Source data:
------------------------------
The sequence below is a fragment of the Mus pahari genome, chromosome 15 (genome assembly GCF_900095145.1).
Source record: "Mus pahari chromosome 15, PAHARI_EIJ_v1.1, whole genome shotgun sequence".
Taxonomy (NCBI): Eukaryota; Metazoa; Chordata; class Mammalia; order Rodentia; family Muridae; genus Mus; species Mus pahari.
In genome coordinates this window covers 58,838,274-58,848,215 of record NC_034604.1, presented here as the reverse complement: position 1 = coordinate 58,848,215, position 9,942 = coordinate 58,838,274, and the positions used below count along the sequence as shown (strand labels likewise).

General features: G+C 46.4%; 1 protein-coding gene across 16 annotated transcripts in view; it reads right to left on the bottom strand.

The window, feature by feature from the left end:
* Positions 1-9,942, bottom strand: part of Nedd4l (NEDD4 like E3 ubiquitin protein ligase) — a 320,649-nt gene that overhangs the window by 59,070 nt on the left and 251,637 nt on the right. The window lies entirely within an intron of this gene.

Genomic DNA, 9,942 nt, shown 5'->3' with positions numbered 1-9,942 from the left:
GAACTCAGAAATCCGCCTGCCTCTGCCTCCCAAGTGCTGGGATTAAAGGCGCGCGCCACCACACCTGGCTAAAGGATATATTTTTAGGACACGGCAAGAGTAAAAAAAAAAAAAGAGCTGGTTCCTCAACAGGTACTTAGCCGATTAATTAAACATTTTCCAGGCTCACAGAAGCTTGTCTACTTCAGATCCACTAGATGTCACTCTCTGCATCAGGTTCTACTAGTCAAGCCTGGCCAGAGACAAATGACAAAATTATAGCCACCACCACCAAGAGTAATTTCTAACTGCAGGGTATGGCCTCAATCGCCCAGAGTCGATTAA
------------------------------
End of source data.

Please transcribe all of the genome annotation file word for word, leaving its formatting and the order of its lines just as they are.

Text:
The sequence below is a fragment of the Mus pahari genome, chromosome 15 (genome assembly GCF_900095145.1).
Source record: "Mus pahari chromosome 15, PAHARI_EIJ_v1.1, whole genome shotgun sequence".
Taxonomy (NCBI): Eukaryota; Metazoa; Chordata; class Mammalia; order Rodentia; family Muridae; genus Mus; species Mus pahari.
In genome coordinates this window covers 58,838,274-58,848,215 of record NC_034604.1, presented here as the reverse complement: position 1 = coordinate 58,848,215, position 9,942 = coordinate 58,838,274, and the positions used below count along the sequence as shown (strand labels likewise).

General features: G+C 46.4%; 1 protein-coding gene across 16 annotated transcripts in view; it reads right to left on the bottom strand.

The window, feature by feature from the left end:
* Positions 1-9,942, bottom strand: part of Nedd4l (NEDD4 like E3 ubiquitin protein ligase) — a 320,649-nt gene that overhangs the window by 59,070 nt on the left and 251,637 nt on the right. The window lies entirely within an intron of this gene.

Genomic DNA, 9,942 nt, shown 5'->3' with positions numbered 1-9,942 from the left:
GAACTCAGAAATCCGCCTGCCTCTGCCTCCCAAGTGCTGGGATTAAAGGCGCGCGCCACCACACCTGGCTAAAGGATATATTTTTAGGACACGGCAAGAGTAAAAAAAAAAAAAGAGCTGGTTCCTCAACAGGTACTTAGCCGATTAATTAAACATTTTCCAGGCTCACAGAAGCTTGTCTACTTCAGATCCACTAGATGTCACTCTCTGCATCAGGTTCTACTAGTCAAGCCTGGCCAGAGACAAATGACAAAATTATAGCCACCACCACCAAGAGTAATTTCTAACTGCAGGGTATGGCCTCAATCGCCCAGAGTCGATTAA